The last double issue (3-4) of the JBH (Journal of Belgian History) of 2020 just came out. It contains five articles on a variety of themes, mostly from freshly defended doctoral or master's theses, and 10 critical reviews of recently published academic works.
The first contribution (in Dutch) comes from the PhD dissertation (2019) of a Ghent historian, Jan Naert. In this article, he puts into perspective the actions and strategies put in place by burgomasters and mayors in their attempt to secure a non-violent transition from peace to occupation status during the First World War in occupied Belgium and Northern France. This new approach makes it possible to nuance the historiography of this period, which is still too often focused exclusively on German violence against civilian populations.
The second contribution (in French), written by Alain Rahier, who holds Masters degrees in History and in Military History, studies in depth the way in which the Anglo-Dutch and Prussian occupation troops, who in 1814-1815 shared the territory of the future Belgium, financed this occupation.
The third article (in French) is signed by Iris Flagothier, holder of a double master's degree in History and Museology. She analyzes the history of the Walloon Movement through the history of gender by focusing on the Union des Femmes de Wallonie and its driving force, Marguerite Horion-Delchef. A 'Union' which, despite its relative failure at the level of women's emancipation, will, within a Walloon Movement essentially reserved for men, prepare the ground for women's movements over the following decades.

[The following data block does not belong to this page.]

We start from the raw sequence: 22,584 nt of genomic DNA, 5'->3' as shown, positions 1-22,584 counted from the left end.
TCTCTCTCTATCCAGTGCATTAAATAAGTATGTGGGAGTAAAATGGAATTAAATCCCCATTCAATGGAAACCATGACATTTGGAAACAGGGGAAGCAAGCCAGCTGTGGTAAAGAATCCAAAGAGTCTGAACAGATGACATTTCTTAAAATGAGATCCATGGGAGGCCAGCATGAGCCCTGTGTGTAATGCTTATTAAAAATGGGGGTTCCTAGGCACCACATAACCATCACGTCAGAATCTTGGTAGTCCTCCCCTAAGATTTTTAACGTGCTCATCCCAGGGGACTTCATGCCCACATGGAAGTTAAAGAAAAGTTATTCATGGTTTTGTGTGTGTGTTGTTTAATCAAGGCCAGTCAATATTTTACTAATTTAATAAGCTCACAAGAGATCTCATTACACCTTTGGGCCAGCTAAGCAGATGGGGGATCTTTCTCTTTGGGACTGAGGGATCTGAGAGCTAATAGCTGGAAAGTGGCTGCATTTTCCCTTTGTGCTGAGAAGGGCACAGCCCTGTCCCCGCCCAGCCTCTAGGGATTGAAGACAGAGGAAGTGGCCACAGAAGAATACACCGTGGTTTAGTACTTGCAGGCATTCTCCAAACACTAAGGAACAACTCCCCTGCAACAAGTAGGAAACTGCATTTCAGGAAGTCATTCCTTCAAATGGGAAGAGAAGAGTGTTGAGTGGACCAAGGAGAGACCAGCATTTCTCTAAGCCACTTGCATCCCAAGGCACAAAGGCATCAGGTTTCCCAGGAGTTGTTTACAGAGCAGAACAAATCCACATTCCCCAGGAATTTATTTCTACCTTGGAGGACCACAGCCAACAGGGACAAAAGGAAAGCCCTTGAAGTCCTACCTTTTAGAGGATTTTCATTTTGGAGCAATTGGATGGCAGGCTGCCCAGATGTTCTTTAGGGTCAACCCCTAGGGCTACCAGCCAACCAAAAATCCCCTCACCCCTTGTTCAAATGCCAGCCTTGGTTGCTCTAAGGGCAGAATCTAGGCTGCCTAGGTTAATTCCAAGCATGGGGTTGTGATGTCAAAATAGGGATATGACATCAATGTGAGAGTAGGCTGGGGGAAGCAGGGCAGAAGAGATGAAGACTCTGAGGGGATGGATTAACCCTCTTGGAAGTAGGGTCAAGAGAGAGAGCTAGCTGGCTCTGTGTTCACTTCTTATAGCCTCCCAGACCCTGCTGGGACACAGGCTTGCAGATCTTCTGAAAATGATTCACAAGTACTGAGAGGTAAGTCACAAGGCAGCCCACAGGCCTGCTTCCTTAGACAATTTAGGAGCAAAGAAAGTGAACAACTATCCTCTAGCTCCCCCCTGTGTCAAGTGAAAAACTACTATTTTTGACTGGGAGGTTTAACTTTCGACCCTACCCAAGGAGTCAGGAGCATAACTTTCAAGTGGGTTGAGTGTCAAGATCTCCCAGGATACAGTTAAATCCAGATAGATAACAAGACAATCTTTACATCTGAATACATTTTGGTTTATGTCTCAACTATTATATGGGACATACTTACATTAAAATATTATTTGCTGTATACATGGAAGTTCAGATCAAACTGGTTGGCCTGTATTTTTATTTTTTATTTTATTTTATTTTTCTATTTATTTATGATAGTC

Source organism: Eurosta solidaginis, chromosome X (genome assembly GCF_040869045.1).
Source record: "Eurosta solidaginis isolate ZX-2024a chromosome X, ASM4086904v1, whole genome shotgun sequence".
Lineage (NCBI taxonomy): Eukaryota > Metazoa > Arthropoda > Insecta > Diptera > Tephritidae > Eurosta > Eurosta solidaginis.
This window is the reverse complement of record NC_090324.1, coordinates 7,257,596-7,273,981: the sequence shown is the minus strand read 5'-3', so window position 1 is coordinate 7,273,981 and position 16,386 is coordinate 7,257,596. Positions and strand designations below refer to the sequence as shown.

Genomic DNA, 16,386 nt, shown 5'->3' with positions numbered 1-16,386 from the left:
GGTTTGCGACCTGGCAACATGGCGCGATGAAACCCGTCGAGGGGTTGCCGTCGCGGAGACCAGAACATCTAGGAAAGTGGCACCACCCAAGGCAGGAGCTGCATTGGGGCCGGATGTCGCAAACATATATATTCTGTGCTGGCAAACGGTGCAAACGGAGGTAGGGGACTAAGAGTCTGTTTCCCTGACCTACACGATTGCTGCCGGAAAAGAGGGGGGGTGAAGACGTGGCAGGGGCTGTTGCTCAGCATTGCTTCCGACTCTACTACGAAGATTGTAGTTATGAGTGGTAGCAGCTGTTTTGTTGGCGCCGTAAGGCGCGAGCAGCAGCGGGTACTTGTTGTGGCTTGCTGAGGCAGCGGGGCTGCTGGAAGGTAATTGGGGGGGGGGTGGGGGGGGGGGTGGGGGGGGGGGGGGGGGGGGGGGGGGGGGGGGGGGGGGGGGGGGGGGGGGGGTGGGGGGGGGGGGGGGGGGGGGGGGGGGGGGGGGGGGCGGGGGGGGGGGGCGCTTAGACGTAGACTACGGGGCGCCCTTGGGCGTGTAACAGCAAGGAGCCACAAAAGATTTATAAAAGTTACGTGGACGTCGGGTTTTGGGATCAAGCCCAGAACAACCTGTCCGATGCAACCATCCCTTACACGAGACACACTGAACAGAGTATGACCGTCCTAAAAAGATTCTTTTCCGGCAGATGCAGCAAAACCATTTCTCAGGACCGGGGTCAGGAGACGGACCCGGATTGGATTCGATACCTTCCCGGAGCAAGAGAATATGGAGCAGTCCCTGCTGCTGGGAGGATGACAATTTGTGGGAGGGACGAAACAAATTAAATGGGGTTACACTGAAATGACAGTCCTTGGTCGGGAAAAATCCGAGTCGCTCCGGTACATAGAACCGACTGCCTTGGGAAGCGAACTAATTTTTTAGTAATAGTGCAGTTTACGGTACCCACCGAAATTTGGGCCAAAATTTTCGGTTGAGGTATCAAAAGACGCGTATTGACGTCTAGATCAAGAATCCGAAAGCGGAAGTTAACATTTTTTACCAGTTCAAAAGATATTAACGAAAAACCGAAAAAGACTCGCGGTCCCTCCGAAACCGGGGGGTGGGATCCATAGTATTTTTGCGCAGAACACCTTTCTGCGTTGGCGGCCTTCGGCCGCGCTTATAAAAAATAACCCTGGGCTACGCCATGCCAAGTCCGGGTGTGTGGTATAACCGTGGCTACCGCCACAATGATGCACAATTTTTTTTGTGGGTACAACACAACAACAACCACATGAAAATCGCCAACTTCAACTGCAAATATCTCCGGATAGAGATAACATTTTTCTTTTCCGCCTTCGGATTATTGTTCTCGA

The fourth contribution (in English) is based on Heidi Degerickx's PhD (2020) and is the product of a co-authoring with her three (co-)promoters. On October 17, 1994, the United Nations proclaimed the first 'World Day Against Poverty' on the occasion of which a 'General Report on Poverty' (GRP) was published. This was an important step in the Belgian political management of poverty, which brought about a form of public recognition of the interest and care for the socially disadvantaged and introduced the idea of giving a voice to the poor. This article analyzes the genesis of this report and examines how the social actors involved in its writing tried to mobilize the 'voice of the poor' as a rhetorical instrument.
The last article (in Dutch), written by Nico Wouters (CegeSoma-AGR, UGent), looks at the case of Leo Vindevogel (1888-1945), war burgomaster of Ronse/Renaix, the only parliamentarian to have been executed for acts of collaboration after the Liberation. After his death, he became, as a martyr, one of the most iconic symbols in Flanders of the so-called failure of post-war repression. This article analyzes in depth the link between 'historical truth' and the formation of a myth.
This double issue can be ordered from Hilde Keppens (CegeSoma) or via email@example.com. The articles will be added in 2021 to the RBHC's digital archive, which is fully accessible via www.journalbelgianhistory.be.